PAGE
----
Tutorial: Note-Taking and Organizing With Evernote

Tutorial: Note-Taking and Organizing With Evernote

An introduction to Evernote, the disorganized genealogist's new best friend.

If you’re like most genealogists—especially those researching online—your finds far outstrip your ability to organize them all. Printouts from websites pile up and valuable info vanishes in the flood of uncategorized paper. Wouldn’t it be wonderful if all that “stuff” could be stored electronically so you could instantly search for ancestral names and other keywords? Even better would be a digital storehouse for your research that you could access from anywhere—even your cell phone—and that was safely backed up in the online “cloud.” 
 
Welcome to Evernote, the disorganized genealogist’s new best friend. This free download lets you dump “clippings” from websites, scanned documents, even photos into a sort of digital soup. You’ll also get a unique Evernote e-mail address you can use to mail notes to yourself. (A Premium version of Evernote, for $5 a month or $45 a year, gives you bigger upload capacity, supports more file types and offers enhanced security. Plus, you get PDF searching, faster image recognition and no ads. For most users, the generous 40MB-per-month upload allotment and barely visible ads in the free version will suffice.)
 
Once you’ve added raw research material to Evernote, you can create “tags”—ancestral surnames, for example, or research repositories—and use them to categorize your content. Or you simply can search for words in the text of everything you’ve added to Evernote; the program will perform text recognition on images, even your hand-scribbled notes, to make these searchable as well. Evernote regularly syncs the data on your computer with an online copy of your notes that you can access via any web browser. You also can sync with Evernote apps for your phone or iPad.
 
To get started, simply surf to the Evernote website and click to download the version for your operating system (it automatically recognizes whether you’re using a Mac or PC). Follow the installation instructions and pick a username and password to create your free, secure account. Enter the confirmation code that arrives in your e-mail inbox, and you’re all set.
 
When you first run Evernote on your computer, it probably will offer to install a “Clipper” plugin for your web browser and e-mail program. (If you’re using Firefox on a Mac, you’ll need to download the plugin separately.) Here’s how easy it is to add online genealogy finds to Evernote and organize them.
 
1. When you find something you want to save, click on the Evernote “elephant” icon to the left of the web-page address. To clip only part of a web page, select the relevant text first and then click the icon.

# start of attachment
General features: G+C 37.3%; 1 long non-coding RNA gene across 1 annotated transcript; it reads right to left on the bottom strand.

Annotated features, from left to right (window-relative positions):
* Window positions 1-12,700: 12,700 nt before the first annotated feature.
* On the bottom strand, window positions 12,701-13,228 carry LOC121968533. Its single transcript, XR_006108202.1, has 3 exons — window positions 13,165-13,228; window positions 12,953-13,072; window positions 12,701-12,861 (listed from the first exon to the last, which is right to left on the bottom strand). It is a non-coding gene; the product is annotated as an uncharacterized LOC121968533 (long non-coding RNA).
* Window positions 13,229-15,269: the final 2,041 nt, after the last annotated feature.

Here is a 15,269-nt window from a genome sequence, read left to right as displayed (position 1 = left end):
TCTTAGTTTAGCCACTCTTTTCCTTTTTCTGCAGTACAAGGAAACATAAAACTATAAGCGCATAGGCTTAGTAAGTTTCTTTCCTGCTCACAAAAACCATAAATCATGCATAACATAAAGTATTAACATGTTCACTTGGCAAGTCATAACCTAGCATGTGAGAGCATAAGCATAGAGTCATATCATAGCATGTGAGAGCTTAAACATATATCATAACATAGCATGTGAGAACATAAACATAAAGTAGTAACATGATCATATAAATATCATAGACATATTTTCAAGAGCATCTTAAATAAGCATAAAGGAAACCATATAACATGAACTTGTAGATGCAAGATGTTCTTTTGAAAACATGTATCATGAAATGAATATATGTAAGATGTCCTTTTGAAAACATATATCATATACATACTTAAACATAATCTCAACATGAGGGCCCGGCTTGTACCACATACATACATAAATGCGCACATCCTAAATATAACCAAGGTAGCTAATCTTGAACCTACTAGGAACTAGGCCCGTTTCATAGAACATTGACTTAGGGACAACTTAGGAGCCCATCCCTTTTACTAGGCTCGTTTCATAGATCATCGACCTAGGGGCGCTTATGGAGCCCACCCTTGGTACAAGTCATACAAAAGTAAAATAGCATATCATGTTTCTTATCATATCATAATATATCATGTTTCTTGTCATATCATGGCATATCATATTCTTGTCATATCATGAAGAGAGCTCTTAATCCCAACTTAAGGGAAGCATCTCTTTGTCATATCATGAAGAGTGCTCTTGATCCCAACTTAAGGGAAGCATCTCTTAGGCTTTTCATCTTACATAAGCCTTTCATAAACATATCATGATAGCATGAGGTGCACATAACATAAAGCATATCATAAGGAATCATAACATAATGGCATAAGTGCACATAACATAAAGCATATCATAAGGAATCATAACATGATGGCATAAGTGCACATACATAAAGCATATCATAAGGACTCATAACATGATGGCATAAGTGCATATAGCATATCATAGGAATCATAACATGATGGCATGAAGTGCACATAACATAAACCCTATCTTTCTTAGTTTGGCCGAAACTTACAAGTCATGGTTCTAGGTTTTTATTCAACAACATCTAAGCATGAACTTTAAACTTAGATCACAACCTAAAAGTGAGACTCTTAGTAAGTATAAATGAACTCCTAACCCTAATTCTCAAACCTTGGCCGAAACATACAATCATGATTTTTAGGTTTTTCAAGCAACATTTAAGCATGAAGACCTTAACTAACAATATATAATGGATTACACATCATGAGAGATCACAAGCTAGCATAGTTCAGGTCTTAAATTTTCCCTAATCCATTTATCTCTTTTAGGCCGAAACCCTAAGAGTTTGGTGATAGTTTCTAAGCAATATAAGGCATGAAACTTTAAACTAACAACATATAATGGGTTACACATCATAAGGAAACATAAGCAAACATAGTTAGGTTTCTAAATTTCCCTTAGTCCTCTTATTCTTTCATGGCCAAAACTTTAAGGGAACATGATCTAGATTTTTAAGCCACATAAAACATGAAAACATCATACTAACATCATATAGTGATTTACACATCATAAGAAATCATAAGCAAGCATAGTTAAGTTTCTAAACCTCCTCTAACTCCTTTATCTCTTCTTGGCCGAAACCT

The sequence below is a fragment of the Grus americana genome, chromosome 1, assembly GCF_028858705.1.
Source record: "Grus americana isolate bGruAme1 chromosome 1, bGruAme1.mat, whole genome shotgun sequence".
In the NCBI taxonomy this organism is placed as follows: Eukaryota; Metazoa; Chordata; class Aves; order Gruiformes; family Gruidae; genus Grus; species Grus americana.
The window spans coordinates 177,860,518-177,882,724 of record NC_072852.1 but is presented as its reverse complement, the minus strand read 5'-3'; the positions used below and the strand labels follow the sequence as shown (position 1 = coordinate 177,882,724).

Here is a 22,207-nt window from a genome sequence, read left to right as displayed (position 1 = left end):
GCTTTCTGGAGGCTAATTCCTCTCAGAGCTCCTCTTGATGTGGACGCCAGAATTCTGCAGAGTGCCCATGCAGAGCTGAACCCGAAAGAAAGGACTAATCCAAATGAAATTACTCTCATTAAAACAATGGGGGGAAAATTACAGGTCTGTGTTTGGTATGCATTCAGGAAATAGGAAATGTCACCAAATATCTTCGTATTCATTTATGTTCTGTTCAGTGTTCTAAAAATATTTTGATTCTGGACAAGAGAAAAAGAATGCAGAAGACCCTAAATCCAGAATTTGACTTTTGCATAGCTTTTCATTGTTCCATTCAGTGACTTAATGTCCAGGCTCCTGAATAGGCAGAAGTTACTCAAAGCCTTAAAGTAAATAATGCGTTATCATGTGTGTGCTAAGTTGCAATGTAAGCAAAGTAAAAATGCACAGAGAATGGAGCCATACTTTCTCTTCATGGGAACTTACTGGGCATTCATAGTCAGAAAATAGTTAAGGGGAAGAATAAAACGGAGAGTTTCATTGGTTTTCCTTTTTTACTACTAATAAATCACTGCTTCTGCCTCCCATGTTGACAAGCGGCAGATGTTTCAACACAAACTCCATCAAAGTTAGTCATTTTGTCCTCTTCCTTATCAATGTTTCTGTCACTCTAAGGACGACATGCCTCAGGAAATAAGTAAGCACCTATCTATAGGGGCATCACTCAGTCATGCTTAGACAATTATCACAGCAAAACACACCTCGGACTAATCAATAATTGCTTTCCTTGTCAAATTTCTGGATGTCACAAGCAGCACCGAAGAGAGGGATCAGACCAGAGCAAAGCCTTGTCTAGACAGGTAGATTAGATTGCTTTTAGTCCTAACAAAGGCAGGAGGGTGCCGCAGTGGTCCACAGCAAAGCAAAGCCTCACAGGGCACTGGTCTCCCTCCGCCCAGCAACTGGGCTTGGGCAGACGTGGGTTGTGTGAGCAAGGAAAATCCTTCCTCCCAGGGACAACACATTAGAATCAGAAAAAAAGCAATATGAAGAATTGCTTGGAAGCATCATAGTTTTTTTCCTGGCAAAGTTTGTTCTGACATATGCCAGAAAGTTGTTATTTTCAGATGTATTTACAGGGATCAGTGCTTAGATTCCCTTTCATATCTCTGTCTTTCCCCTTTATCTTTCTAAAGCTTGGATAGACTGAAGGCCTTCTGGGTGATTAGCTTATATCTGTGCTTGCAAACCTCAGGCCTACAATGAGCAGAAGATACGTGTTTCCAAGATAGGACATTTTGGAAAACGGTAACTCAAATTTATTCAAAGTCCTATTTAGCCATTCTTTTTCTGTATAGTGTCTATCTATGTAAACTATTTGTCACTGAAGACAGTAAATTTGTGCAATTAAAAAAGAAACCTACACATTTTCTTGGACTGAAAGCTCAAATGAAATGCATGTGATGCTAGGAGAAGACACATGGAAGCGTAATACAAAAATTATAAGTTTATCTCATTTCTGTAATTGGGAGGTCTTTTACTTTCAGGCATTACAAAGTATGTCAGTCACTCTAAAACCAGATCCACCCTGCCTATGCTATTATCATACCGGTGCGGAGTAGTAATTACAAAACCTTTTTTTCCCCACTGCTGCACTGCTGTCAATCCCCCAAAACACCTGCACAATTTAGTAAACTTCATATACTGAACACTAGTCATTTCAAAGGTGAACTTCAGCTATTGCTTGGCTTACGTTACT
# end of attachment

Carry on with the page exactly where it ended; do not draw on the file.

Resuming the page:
2. Evernote launches (if it’s not already open) and creates a new note with your selected page. The web address gets saved, too, right below the title. To edit the note’s title, simply select the text and type. 
 
 
 
3. Once you’ve captured the content, it’s yours to customize however you please. Drop-down menus and buttons along the top of the note window let you change font and type color (useful for highlighting an ancestor’s name), and incorporate bulleted lists or to-do checklists.
 
 
 
You also can add content by creating a new blank note (File>New Note) then typing text or dropping and dragging, or copying and using the “Paste to Evernote” command under the elephant in the Mac menu bar or Windows task tray. Free accounts can use PDF, JPG, WAV, PNG, MP3, GIF and AMR file types. If your computer has a built-in camera, another New Note option lets you snap a picture to create a note. Or click the elephant to snap a screenshot and make it into a note.
 
4. Now you’re set to start organizing. Select File>New Tag or right-click Tags in the left-hand column and select New Tag. Tags can be nested as subtags. Rearrange tags by dragging and dropping. Click the arrow icon beside the tag name to reveal or hide subtags.
 
 
 
5. Type a name for the tag. You might want to create a tag for each ancestral surname you’re researching, for instance. You can assign more than one tag to a note, so you needn’t fret over whether to tag a record about a marriage, say, with the groom’s or the bride’s last name—do both. Evernote can be a bit flaky about naming tags, so if you hit a wrong key and your tag winds up named “New Tag,” right-click and select Rename Tag. (Mac users without a two-button mouse can hold down the Control key while clicking.)
 
 
 
6. To assign a tag to a note, drag and drop the note onto the name of the tag in the left-hand column. You also can assign tags by typing the tag name(s) into the field below a note’s title. Clicking on the tag will then display only the notes assigned to it. To return to all your notes, hit the All Notes button at the top.
 
 
 
You can search your notes by typing terms in a box at the upper right. Evernote will search within the selected tag, or click All Notes to scour everything.
 
Once you’ve added a lot of content to Evernote, you can further organize by exporting groups of notes into separate notebooks. Exported notebooks can be shared with fellow researchers. To manage notebooks, use the options under File.
 
Soon you’ll be hooked on Evernote and managing all your research digitally. Just don’t forget to dust your printer every so often—it’ll start collecting cobwebs.
 
From the September 2010 Family Tree Magazine

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